I started off the day fishing with a buddy for perch with tip ups. We weren’t there early by any means but certainly early enough for perch! We skipped fishing Lake Champlain because they were predicting sub zero temperatures and there aren’t many days there that aren’t windy.
Arriving at the lake, it was -12 degrees with no wind and blue skies. We set out our spread of tip ups over a very large area with the intentions of concentrating them as we found active fish. Many of the holes that we were fishing had fish rise up as we lowered our bait down. The unfortunate part was that the fish weren’t feeding. By the time we packed up around 11am we had only had two flags.
One flag was a drop and the other peeled a bit of line before dropping the bait. I pulled it in, checked that the bait was still alive and started lowering it back down. As the bait dropped, about half way down, slack started to build. I started lifting the bait only to set the hook on the only fish we caught on a tip up all day. It was a 22″ pike. Other than that, only a few small perch were jigged up before we left.
On the way back towards Lake Champlain, we made a few calls to see if the fish were active anywhere. The reports were dismal but it was a nice day to be on the ice nonetheless. We settled on a spot that has been slow all winter but at least had a few fish.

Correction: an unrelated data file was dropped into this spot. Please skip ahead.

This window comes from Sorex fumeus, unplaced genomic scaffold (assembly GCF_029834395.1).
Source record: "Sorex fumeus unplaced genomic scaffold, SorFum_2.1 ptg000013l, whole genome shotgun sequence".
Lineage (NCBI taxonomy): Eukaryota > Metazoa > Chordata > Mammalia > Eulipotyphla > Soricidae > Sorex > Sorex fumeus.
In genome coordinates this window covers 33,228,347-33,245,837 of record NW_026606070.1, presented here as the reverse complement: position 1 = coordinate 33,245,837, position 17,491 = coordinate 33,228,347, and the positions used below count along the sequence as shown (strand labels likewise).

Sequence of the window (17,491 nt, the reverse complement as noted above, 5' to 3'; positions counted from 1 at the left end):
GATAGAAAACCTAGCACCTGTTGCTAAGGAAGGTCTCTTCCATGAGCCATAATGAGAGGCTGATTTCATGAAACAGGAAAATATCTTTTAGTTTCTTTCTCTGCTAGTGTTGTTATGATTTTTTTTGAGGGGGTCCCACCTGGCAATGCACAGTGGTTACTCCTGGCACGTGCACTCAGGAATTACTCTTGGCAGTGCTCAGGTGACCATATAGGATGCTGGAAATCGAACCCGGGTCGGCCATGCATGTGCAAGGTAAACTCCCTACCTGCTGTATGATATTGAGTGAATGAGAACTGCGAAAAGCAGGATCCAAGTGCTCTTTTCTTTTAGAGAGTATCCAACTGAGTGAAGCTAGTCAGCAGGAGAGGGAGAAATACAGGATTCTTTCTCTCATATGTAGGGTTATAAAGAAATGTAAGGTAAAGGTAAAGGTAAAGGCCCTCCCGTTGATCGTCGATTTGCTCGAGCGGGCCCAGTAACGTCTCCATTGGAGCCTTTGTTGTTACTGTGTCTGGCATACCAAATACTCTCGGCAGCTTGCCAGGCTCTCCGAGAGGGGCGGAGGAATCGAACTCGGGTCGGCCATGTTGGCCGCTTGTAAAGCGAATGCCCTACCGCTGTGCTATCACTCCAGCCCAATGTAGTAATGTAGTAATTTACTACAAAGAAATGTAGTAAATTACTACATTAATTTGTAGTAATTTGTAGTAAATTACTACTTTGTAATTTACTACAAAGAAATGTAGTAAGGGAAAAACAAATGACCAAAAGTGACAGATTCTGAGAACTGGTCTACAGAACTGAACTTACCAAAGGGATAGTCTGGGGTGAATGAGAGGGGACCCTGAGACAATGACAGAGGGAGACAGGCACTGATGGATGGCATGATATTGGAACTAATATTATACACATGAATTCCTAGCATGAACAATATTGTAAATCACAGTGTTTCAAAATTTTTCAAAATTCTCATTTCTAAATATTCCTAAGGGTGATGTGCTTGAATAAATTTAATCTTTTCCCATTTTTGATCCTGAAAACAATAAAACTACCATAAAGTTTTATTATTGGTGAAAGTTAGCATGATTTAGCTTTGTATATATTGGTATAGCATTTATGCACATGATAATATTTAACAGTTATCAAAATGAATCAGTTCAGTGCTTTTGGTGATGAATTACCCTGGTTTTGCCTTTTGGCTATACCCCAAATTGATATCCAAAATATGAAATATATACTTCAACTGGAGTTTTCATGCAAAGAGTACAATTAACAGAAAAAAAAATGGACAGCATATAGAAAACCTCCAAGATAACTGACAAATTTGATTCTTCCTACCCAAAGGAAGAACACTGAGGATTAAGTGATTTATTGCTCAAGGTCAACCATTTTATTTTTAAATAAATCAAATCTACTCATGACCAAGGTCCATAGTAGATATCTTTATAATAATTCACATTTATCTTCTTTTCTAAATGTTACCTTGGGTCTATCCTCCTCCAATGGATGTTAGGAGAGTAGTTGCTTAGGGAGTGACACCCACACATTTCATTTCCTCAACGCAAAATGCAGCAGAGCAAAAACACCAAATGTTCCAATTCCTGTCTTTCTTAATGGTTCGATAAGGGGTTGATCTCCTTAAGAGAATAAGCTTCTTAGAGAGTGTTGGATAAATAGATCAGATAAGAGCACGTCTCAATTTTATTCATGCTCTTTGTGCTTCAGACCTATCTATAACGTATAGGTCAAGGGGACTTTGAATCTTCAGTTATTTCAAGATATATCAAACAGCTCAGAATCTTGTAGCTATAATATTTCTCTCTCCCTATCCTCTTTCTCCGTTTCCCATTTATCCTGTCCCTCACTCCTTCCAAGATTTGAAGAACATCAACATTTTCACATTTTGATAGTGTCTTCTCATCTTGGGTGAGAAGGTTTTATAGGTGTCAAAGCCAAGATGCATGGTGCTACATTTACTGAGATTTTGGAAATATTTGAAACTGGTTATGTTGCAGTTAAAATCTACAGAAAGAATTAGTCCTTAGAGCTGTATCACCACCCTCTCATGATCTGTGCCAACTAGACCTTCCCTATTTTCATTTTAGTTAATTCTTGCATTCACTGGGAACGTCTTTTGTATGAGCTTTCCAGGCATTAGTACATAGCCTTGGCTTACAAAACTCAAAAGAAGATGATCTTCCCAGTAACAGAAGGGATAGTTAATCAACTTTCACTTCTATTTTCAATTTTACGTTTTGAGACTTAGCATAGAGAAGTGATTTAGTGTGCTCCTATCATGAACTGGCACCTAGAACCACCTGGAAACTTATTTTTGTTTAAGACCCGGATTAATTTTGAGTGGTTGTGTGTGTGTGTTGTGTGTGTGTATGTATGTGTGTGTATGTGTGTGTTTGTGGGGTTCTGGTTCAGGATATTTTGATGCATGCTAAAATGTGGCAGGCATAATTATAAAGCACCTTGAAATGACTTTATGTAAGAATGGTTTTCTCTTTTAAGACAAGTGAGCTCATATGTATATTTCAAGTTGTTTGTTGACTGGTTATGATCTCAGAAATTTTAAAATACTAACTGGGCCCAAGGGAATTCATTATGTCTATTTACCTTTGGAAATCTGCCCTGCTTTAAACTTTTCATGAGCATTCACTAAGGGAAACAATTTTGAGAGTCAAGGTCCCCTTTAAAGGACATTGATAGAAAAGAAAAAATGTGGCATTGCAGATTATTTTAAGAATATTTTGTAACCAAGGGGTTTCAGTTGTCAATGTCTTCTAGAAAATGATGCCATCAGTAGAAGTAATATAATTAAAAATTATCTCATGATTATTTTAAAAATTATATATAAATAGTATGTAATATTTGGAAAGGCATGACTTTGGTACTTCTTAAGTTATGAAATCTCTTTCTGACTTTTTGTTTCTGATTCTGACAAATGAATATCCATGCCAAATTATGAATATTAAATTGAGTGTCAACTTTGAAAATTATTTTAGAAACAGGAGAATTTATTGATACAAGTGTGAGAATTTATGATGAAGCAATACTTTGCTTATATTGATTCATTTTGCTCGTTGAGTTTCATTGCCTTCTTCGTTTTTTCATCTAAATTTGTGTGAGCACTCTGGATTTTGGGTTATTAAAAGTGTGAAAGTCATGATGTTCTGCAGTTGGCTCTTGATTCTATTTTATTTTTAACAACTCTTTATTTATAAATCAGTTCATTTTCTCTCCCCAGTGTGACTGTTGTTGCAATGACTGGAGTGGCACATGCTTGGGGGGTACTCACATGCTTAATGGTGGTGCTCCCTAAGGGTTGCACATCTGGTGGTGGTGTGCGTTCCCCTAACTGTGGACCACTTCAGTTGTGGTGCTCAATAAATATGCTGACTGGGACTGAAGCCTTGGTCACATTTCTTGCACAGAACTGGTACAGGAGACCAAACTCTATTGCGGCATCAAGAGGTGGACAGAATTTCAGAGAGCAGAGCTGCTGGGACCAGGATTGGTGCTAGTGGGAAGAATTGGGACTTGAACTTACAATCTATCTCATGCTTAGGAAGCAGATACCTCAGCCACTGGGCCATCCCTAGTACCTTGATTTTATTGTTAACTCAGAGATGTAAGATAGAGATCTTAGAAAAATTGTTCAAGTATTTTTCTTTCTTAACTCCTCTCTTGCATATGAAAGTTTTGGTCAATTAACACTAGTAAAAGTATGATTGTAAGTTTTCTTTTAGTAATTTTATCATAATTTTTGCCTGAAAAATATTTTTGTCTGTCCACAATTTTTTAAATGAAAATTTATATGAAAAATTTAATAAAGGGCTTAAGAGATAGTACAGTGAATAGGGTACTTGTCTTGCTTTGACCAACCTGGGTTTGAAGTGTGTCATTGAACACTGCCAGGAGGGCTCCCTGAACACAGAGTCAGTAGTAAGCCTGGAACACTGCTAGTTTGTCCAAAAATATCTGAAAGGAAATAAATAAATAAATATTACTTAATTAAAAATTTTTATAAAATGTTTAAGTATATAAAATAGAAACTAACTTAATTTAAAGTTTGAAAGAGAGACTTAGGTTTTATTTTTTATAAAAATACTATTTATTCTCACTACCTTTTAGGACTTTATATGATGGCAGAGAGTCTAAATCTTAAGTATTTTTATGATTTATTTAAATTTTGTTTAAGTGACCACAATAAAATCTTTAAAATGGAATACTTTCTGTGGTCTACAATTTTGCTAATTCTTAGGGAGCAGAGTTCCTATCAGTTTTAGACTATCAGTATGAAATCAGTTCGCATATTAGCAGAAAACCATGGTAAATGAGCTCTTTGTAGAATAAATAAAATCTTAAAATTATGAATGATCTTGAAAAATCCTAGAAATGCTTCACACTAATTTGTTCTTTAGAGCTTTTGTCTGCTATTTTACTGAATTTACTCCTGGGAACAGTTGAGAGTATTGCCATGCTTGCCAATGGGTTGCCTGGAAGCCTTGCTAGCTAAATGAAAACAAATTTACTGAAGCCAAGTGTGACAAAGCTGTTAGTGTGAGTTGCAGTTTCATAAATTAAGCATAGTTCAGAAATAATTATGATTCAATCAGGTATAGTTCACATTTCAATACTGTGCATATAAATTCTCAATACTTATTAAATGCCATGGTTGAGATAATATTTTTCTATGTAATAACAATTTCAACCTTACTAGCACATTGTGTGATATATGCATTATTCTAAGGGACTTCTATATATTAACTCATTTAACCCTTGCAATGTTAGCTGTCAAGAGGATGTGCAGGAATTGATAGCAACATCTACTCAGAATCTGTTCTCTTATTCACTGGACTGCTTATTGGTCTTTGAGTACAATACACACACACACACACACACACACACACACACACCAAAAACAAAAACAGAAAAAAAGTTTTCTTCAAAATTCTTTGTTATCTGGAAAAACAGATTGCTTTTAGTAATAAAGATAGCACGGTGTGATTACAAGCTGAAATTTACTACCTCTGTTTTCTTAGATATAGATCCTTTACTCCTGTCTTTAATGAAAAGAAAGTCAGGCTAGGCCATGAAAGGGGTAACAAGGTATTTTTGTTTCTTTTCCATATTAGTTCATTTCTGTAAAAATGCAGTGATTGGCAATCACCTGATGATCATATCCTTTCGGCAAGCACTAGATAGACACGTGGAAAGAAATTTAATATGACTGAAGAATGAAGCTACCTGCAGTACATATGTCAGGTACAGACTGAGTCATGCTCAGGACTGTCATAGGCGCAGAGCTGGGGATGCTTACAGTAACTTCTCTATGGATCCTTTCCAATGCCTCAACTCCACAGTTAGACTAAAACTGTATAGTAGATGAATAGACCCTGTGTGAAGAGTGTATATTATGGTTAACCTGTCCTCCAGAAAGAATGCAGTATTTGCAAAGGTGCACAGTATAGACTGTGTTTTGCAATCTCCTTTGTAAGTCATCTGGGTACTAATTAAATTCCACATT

We checked a few spots before settling in for the night bite. The fish were in there, thin at best. I looked in quite a few holes before even seeing a fish. After punching a new set of holes, I found a few flatfish in one of the last holes in the string. By the time I grabbed my rod the fish had mostly moved on. The bite throughout the entire day was not what we had hoped for. Luckily, for about 40 minutes leading up until we left the bite was decent. I had two holes that were productive and I kept going back and forth between them giving them a break and to replenish. The pumpkinseed in there were on average a good size while the bluegill were rather small. The fish that were in there were aggressive.
For the holes I was fishing, I would drop down to just above the weeds that came up about 3 feet off the bottom. I would start jigging there and unless a fish came right up, I would drop down into the weeds about a foot until I could see a fish start working up to my jig. I would then raise my bait up above the weeds and the fish would charge.